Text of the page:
Menacing Dog Declarations (Vic) | Armstrong Legal

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This article was written by Joseph Palamara - Senior Associate - Werribee

Joseph holds a Bachelor of Laws from Victoria University and completed his Graduate Diploma of Legal Practice at the College of Law. Joseph also holds a Certificate in Legal Business from the College of Law. Joseph was admitted to practise law in the Supreme Court of Victoria in March 2017 and is also admitted in the High Court of Australia....

Menacing Dog Declarations (Vic)


In Victoria, the Domestic Animals Act 1994 contains various offences in relation to the management and control of domestic animals. This act encompasses minor offences, such as animals not being leashed correctly or under effective control, to more serious offences of animal attacks resulting in serious injury or death to a human or another animal. There are substantial powers granted to authorised officers under the act to declare a dog to be a menacing dog. Stringent obligations are then imposed on the owners and there are severe ramifications for an owner who contravenes their obligations. This article deals with menacing dog declarations in Victoria.

Menacing dog or Dangerous Dog?

It is important to note that there is a significant difference between a dog that is declared to be ‘dangerous’ and a dog that is declared to be ‘menacing’.

The owner of a dangerous dog is required to ensure that the dog is:

  1. microchipped;
  2. desexed;
  3. wearing a prescribed collar at all time;
  4. housed within a dwelling that cannot be accessed by anyone under the age of 18;
  5. muzzled and on lead at all time (when outside the dwelling); and
  6. housed at a dwelling with appropriate signing (that being that there is a dangerous dog on site).

The owner of a menacing dog need only ensure that the dog is:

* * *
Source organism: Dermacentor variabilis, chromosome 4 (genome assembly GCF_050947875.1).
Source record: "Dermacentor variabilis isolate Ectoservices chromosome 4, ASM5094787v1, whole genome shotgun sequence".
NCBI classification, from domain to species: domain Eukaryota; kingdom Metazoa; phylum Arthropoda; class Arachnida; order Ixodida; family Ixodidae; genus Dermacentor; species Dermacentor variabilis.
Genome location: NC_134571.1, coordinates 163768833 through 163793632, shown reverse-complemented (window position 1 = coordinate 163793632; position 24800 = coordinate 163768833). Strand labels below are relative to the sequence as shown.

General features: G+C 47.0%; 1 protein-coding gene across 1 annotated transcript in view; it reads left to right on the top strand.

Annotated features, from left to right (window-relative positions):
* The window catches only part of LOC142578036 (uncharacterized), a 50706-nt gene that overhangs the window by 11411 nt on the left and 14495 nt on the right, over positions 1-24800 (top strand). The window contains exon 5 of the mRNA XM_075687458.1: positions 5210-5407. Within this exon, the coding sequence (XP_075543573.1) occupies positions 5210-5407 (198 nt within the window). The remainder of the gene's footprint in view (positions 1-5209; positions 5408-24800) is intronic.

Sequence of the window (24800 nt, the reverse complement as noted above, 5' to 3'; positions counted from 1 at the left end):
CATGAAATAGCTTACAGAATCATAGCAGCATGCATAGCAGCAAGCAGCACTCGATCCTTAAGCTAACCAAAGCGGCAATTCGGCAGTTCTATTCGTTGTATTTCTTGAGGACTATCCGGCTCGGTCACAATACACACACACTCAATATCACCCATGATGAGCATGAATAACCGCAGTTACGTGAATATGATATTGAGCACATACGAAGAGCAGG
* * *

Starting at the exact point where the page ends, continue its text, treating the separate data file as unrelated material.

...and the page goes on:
1. muzzled and leashed at all times when outside of its dwelling;
  2. microchipped; and
  3. under the control of a person who is over the age of 17 (when outside of its dwelling).

When is a Declaration made?

In certain scenarios, a council may seek to declare a dog ‘menacing’ due to certain conditions being met. This may occur if:

  1. the dog ‘rushes’ at a person, which essentially means coming in close proximity of that person in an aggressive manner;
  2. the dog causes a non-serious bite to another person and/or animal; or
  3. the dog has been declared a menacing dog by another council.

Once a council has made the decision to declare a dog menacing (due to the above), it is required to provide the registered owner of the animal with notice of its intention to do so and allow them an opportunity to respond.

Avoiding a menacing dog declaration

In most situations, councils are receptive to owners who take mitigating steps as to ensuring that an offence relating to a dog attack is isolated in nature. This can include participating in a dog obedience course, dog training or handling training (for the owner). Whilst this might not stop an application for a menacing dog declaration being made, it may potentially avoid the declaration being made.

Failure to comply

Whilst a person will not be prohibited from owning a dog that has been declared ‘menacing’, once such a declaration is made, there are various obligations imposed on the owner. The owner must comply with these obligations and failure to comply can lead to very severe penalties. Penalties for non-compliance can exceed $2,907.84 per offence (depending on the offence) and commonly result in a conviction being imposed against the owner.

Furthermore, should the owner of a menacing dog (regardless of compliance with the above), be issued with at least two infringement notices for failing to comply with the obligations imposed on an owner of a menacing dog, the council may upgrade the declaration and seek that the dog now be declared dangerous. Should such a declaration be made, the owner of the dog will now need to comply with the obligations of an owner of a dangerous dog which are far more onerous.

Lastly, should an owner of an animal be charged with an offence that may trigger a menacing dog declaration and such a declaration is not sought, the court has the discretion to make such a declaration on its own initiative, should the magistrate deem it appropriate to do so in the circumstances.

Appeals

Should a council declare a dog to be menacing, the owner of the animal has the option to appeal this decision through the Victorian Civil and Administrative Tribunal (VCAT).

Under Section 98 of the Domestic Animals Act, any such appeal needs to be made within 28 days of the declaration.

If you require legal advice or representation in any legal matter, please contact Armstrong Legal.

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